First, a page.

Are windy and rainy conditions complicating your regular golf game? Have a lot of green between you and the pin? Need to dip under a low-hanging tree branch? Any of these are common reasons why you would want to hit a shot with a low trajectory. But no matter the reason why, the how becomes the next important question we can help you with.
Here are some quick, simple tips to hit low
Doug Weaver, former tour player, PGA teaching pro and director of Golf Instruction at Palmetto Dunes Resort on Hilton Head Island, South Carolina, says there are several simple rules of thumb to remember when you want to hit it in low. Here are his eight most useful tips:
- “When it is breezy, swing easy. Take more club. This method allows you to minimize the ball spin rate that would cause the ball to have a steeper trajectory. Lower spin rates keep the ball flight lower.”
- “Make your swing flatter to make it go lower. Practice baseball swings.”
- “Grip down on the grip and the ball tends to go lower.”
- “Place the ball position back for lower trajectories.”
- “In the setup, tilt the shaft angle forward to lower the trajectory and decrease the loft of the clubface and consciously keep the hands ahead of the club head during the swing. Keep the butt of the club pointing forward of your zipper.”
- “To keep the trajectory low, make sure your body leads the swing and finishes forward.”
- “The forward shoulder [should] tilt lower to make the ball fly low.”
- “[Use] less wrist hinge for lower trajectory.”
It’s true that placing the ball further back within your stance is an easy way to get lower lines. But it’s also true that this method can hurt your accuracy. Starting your ball deep means your club will strike it earlier in your swing pattern. This can affect aim and precision.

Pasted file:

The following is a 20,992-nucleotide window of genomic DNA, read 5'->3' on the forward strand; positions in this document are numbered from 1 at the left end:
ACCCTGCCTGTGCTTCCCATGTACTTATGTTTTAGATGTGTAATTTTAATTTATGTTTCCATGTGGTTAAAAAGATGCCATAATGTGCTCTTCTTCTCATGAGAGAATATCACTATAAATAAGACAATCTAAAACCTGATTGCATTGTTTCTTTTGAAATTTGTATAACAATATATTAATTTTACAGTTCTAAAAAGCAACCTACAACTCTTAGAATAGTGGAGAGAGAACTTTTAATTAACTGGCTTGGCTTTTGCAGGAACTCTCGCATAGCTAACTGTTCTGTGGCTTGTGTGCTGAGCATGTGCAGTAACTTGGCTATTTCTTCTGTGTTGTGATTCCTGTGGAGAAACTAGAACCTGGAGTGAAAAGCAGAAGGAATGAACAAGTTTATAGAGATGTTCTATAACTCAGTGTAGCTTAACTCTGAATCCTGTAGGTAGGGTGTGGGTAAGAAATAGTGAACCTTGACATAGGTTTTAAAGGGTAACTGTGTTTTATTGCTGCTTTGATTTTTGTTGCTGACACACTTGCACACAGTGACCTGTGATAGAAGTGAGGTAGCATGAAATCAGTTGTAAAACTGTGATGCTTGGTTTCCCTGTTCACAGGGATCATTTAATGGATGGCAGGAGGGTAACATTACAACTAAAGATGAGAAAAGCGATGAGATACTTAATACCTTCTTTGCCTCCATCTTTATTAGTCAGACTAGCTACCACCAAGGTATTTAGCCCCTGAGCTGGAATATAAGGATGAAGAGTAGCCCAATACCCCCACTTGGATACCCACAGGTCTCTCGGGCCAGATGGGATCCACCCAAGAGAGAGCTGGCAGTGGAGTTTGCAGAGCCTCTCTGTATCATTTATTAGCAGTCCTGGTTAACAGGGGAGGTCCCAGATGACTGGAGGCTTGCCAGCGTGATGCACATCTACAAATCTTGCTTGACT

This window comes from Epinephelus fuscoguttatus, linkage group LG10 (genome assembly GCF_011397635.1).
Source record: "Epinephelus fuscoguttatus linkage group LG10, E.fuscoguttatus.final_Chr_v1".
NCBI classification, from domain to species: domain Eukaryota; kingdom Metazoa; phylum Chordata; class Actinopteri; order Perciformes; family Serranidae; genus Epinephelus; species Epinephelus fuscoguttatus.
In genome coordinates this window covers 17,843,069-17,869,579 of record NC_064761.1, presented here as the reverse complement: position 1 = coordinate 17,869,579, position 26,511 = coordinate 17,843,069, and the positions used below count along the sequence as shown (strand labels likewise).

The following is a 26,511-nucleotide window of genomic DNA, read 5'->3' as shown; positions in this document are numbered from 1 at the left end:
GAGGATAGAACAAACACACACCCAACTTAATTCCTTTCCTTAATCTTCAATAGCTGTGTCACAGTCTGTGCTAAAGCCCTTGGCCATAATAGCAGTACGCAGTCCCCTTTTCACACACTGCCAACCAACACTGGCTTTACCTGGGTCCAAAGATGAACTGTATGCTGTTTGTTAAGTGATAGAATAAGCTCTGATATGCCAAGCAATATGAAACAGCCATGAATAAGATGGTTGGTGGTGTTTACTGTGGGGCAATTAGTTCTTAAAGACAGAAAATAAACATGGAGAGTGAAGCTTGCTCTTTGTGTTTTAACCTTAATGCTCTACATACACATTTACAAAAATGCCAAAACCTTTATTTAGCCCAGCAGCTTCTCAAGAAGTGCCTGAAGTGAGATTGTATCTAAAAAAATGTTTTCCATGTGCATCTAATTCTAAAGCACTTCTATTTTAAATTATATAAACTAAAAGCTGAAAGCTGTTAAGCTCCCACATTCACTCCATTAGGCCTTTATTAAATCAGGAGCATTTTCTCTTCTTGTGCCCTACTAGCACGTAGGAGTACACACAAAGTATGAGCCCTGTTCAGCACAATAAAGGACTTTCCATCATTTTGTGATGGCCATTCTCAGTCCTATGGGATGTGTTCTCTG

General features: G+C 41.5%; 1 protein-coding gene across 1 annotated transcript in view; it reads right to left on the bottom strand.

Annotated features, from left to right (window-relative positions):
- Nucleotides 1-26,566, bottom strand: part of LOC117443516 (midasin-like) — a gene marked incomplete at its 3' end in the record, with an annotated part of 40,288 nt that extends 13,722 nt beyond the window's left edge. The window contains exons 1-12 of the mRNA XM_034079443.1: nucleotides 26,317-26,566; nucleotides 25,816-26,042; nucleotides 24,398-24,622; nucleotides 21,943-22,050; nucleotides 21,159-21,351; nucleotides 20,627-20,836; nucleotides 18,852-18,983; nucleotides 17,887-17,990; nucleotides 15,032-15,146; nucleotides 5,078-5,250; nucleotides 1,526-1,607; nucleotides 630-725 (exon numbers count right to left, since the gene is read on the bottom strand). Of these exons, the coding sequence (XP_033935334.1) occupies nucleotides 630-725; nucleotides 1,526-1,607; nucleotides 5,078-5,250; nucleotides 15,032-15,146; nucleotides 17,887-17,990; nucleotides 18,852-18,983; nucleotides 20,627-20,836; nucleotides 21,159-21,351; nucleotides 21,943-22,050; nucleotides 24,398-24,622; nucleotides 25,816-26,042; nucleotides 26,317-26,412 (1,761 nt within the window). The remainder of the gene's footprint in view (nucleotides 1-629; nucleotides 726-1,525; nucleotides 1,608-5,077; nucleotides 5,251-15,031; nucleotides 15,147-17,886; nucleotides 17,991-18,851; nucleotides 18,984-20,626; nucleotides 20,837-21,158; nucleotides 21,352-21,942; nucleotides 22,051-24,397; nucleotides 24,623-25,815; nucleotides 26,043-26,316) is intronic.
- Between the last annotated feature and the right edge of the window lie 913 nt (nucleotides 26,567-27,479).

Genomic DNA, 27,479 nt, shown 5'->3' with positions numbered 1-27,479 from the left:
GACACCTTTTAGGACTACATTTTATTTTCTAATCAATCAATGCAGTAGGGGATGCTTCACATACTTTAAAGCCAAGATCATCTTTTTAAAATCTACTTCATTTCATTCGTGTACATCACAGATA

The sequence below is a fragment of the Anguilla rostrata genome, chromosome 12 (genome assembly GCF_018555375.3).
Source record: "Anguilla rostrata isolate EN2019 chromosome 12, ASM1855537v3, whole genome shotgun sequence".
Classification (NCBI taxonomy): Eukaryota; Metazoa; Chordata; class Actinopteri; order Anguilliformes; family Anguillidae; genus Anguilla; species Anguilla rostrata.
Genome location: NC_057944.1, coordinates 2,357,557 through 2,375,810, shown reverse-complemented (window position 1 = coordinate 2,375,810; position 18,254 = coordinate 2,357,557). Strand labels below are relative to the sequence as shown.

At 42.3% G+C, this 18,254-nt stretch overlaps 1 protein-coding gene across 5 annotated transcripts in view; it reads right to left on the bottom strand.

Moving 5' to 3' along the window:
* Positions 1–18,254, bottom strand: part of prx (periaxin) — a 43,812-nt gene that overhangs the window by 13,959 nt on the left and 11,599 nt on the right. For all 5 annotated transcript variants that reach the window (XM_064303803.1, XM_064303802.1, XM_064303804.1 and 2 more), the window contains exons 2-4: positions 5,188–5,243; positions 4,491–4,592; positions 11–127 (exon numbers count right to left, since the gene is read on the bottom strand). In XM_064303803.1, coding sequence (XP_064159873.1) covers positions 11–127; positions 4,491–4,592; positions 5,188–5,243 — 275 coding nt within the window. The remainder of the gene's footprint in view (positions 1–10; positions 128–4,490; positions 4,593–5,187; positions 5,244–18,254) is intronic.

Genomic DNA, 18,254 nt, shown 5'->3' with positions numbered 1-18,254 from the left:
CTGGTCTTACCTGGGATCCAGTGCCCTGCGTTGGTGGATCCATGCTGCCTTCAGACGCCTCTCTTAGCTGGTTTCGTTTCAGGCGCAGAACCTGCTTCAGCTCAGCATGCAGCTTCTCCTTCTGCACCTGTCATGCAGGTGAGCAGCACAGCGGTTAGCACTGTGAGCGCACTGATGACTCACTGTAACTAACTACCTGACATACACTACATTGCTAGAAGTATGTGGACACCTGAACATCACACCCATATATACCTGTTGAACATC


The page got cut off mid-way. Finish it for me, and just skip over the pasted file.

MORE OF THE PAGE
Hank Haney, former instructor to both Tiger Woods and Mark O’Meara, says, “A more sophisticated way to control height is to adjust your swing speed.” If you want to get low, you need to go slow. In other words, a slower stroke creates a lower trajectory, and you can achieve this by shortening your swing or “choking down on the club.” You can also think about extending your arms further through the shot to make your release work for your low trajectory.
How low can you go?
After a change in setup and technique, are you still after a lower launch? Besides all the procedural adjustments you can make, getting a lower trajectory shot can also be as simple as choosing the right equipment. Certain balls, generally those with soft compression and shallower dimples, are designed for a higher launch for instance. And many drivers are also designed specifically to go high. Make sure you know your own tendencies and choose your equipment accordingly. Most pro shops as well as your every-day strip mall golf stores can offer you a swing analysis if you need a little more insight into what you’re doing that’s causing your current results.
And finally, in this modern age of sports tech, you can even analyze your own swing with just a camera and an easily downloadable software app. One industry favorite for self-swing analysis is the V1 Coaching system, which is available quite cheaply when compared to the cost of an hour lesson with a pro.
— C. Pedroja